Confused? Don’t be. The nice Obamacare folks themselves even spell it out for you, but once again the devil is in the details: reread the second sentence in the healthcare.gov definition, where it says “After you pay your deductible, you usually pay only a copayment or coinsurance for covered services.”
That’s a pretty big usually, and the use of this wording proves that once you hit your deductible, you ain’t through paying the Piper. The skullduggery gets worse, too, because the official healthcare.gov definition officially lies here – just take a look at the short sentence that immediately follows: “Your insurance company pays the rest.”
To quote one of my favorite movie lines, “bool sheet.” I know it may be hard to fathom, but unlike most other, reliable statements that come from the government, this one is simply not true folks.
It’s a crafty kind of dishonesty, however, called a lie by omission, because the wording omits, or leaves out important information that you need to know. Specifically, it fails to illustrate just how much the coinsurance you usually pay will keep adding up, until you reach that point where the buck truly stops – the out-of-pocket maximum.
Which for 2016 is capped at $6,850 for individuals, or $13,700 for families.
That’s a lot of money, and what it really means is that you shouldn’t be tricked into believing that your insurance company “pays the rest.” Because if you have a $1,000 deductible – but a $6,850 out-of-pocket maximum – you could still be responsible for thousands of dollars. Even after you’ve met your $1,000 deductible.
Allow me to translate this into plain English. Pretend you:
- Have a deductible of only a thousand bucks (good for you), and
- You come down with a serious illness and get hospitalized for a month.
- Your health insurance will kick in once you reach your deductible, but it will only pay a part of the charges after that;
- You will have to pay a percentage of those excess charges too, and
- If your charges are high enough, you could still end up owing an additional $5,850 for yourself. Or an additional $12,700 for your family. Even after you’ve paid that $1,000 deductible.
So see? Just like our old friend the copay, the deductible isn’t at all what you thought it was. And it doesn’t matter how low (or high) it is either, because a deductible doesn’t give you any kind of prediction of how much you could spend on health care.
Think of it like this: your deductible is not a stopping point to your financial risk. It’s just a point where your out-of-pocket expenses slow down. But they could still go way, way up.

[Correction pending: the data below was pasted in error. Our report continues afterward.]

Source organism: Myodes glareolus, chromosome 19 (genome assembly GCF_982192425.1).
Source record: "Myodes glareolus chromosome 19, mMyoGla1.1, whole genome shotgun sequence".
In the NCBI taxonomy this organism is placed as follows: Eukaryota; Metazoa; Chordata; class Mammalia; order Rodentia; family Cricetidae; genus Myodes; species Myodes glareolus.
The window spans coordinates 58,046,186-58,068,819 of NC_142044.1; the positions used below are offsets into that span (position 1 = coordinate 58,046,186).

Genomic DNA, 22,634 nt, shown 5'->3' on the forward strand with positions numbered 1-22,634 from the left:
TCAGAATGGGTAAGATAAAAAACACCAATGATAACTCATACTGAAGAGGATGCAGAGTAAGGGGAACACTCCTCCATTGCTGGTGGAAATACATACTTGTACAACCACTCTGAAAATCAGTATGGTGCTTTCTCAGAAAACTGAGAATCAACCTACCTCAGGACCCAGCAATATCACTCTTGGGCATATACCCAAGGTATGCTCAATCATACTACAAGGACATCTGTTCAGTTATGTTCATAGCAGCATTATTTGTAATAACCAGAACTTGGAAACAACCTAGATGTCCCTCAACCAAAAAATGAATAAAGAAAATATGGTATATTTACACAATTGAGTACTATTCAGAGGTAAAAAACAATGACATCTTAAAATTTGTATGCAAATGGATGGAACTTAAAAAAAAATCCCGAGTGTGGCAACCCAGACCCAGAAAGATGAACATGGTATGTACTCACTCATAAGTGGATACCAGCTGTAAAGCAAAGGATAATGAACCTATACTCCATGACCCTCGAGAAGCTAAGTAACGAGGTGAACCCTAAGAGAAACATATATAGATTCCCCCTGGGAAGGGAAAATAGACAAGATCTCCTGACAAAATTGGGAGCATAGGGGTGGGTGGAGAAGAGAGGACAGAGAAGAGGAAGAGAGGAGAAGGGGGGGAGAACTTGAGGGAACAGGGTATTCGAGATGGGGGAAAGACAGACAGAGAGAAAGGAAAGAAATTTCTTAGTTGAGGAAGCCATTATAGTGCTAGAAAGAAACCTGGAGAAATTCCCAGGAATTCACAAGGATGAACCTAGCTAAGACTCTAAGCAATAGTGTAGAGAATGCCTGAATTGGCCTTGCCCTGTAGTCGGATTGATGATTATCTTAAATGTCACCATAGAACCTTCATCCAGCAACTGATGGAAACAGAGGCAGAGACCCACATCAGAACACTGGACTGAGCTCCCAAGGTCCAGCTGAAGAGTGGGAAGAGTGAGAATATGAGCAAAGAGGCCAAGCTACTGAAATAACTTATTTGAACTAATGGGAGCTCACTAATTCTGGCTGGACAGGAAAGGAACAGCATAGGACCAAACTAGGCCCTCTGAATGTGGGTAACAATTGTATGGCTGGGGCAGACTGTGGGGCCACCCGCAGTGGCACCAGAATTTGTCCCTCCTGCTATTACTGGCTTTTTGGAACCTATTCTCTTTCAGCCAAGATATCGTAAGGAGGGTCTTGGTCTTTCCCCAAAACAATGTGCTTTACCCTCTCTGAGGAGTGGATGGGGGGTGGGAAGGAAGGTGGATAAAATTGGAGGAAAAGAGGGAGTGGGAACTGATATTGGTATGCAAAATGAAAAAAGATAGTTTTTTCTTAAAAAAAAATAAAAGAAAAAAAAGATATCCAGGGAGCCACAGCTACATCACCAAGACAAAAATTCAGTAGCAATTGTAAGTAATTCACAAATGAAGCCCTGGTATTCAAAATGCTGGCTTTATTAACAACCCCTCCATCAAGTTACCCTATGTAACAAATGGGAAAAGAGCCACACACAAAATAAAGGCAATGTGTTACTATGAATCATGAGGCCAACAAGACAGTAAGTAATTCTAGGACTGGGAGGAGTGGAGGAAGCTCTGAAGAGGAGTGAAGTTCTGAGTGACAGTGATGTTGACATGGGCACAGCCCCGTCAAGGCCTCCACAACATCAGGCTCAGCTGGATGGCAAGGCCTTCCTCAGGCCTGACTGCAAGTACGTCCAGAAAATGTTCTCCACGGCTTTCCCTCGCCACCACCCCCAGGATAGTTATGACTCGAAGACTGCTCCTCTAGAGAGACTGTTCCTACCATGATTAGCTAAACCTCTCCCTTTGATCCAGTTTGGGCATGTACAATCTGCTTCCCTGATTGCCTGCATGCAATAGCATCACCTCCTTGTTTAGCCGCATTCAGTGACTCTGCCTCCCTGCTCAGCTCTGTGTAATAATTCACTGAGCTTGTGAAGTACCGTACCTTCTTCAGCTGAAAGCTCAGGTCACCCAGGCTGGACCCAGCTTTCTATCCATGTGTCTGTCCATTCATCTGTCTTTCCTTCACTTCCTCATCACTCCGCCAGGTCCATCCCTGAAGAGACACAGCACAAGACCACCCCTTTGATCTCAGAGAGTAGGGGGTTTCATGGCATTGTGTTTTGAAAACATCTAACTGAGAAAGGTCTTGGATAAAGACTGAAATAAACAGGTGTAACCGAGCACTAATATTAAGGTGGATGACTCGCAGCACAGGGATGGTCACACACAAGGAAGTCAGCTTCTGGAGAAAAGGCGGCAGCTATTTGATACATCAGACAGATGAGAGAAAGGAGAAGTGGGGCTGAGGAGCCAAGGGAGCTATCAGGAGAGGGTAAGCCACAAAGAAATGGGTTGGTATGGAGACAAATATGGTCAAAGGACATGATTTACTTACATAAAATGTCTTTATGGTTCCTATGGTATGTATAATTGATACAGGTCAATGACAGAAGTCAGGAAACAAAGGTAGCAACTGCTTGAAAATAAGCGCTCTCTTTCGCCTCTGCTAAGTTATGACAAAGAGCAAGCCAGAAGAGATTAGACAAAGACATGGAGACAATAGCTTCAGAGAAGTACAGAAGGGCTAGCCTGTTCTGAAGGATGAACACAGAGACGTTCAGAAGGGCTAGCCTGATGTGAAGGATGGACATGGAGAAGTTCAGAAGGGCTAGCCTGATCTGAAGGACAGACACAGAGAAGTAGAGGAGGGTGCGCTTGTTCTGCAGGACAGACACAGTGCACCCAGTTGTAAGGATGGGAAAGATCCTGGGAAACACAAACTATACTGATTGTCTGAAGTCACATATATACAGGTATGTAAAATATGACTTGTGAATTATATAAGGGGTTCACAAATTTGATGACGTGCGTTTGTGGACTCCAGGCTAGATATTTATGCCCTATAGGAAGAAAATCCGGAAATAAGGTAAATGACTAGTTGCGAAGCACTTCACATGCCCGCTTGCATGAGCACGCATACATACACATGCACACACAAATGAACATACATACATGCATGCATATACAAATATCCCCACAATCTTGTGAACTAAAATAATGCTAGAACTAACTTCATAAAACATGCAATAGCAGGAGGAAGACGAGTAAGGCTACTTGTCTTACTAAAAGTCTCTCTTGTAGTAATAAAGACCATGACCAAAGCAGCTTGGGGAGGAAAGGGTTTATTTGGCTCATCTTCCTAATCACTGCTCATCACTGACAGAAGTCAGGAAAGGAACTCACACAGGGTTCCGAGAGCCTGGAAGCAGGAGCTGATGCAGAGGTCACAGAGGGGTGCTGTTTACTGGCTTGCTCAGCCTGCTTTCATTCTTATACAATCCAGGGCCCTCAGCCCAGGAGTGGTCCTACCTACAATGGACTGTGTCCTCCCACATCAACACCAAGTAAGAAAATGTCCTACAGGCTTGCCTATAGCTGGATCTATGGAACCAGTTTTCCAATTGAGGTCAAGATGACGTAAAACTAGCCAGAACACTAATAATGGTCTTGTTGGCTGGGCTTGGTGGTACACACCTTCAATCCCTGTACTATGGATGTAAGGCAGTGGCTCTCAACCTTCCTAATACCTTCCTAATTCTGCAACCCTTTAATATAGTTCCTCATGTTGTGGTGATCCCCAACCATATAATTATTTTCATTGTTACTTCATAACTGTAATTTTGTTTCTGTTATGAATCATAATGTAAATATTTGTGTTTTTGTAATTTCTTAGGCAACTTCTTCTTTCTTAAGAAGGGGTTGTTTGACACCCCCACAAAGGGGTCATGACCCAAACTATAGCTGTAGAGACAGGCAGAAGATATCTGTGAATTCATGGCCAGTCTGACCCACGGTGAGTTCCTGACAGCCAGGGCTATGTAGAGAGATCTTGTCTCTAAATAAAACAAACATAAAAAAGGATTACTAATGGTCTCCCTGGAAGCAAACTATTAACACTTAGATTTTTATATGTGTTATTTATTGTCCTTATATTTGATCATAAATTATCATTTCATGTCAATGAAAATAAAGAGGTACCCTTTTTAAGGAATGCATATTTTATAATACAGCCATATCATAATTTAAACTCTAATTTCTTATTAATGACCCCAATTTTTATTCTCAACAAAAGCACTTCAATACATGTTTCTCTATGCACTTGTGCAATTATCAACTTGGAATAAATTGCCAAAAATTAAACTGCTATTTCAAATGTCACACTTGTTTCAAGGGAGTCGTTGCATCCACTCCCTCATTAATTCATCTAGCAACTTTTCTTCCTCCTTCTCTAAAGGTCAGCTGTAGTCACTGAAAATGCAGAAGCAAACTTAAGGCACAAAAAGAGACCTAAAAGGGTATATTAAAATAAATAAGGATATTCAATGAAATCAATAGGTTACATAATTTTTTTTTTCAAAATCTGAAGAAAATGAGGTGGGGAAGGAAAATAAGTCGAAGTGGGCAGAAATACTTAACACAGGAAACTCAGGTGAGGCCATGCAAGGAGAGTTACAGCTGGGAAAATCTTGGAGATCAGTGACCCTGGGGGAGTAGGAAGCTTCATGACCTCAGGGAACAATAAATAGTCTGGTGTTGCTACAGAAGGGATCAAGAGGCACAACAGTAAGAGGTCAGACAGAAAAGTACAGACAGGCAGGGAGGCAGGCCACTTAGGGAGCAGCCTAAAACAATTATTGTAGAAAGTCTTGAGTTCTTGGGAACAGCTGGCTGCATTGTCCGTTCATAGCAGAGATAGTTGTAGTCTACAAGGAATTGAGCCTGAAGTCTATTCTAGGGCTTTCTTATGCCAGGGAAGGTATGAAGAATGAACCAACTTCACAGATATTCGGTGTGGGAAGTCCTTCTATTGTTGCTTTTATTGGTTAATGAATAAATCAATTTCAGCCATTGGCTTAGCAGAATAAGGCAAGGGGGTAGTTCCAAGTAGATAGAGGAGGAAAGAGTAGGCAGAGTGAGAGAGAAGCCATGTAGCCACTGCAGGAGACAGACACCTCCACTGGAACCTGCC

So why do we even have deductibles? Well again, to create confusion, confusion, confusion. It’s almost as if it was meant to be that way…
Don’t worry, it is. Deductibles are the most powerful marketing tools going for health insurance today. Look, no one wants to be told that they might really be looking at spending $13,700 this year. So let’s make it $3,000. Or even $1,500!
And best (or worst) of all? Your insurer will charge you big bucks for upgrading to a plan that gives you the illusion of having that lower financial responsibility.
And thanks to the widespread, almost universal belief that lower deductibles equal better health insurance, from sea to shining sea Americans fall for it. And they waste billions – if not tens of billions – of dollars a year to “go for the Gold” and upgrade their health insurance policies.
The times they are a-changing, though. Read on, and you’ll see.
As I noted above, my deductible is $2,500, which means I’ll have to spend at least $2,500 if I get sick, or hurt badly enough. But having the higher deductible also means I’m saving money too, and reinforces my point about not having a copay. I mean, why would I ever pay Blue Cross extra so I can have a copay, when my deductible is already $2,500?
DEDUCTIBLE – THE BOTTOM LINE
Today, deductibles are meaningless and have outworn their value to everyone except the health insurance company’s profit margin. So don’t be fooled by the promise of a low deductible – to see what you really might have to pay in case of serious illness or injury, look up your policy’s out-of-pocket maximum.
Deductibles SHOULD NEVER BE USED to help decide which health insurance plan is best.
Let a physician who’s also an ex-health insurance agent show you how to find the best plan, and get the best prices on health care. Check out The Guide to Buying Health Insurance, and Health Care. Available NOW on Amazon, iTunes & Nook.
You can also check out my new Dr. W’s Equation app to compare health insurance plans (available NOW on Android devices; iOS version coming soon!)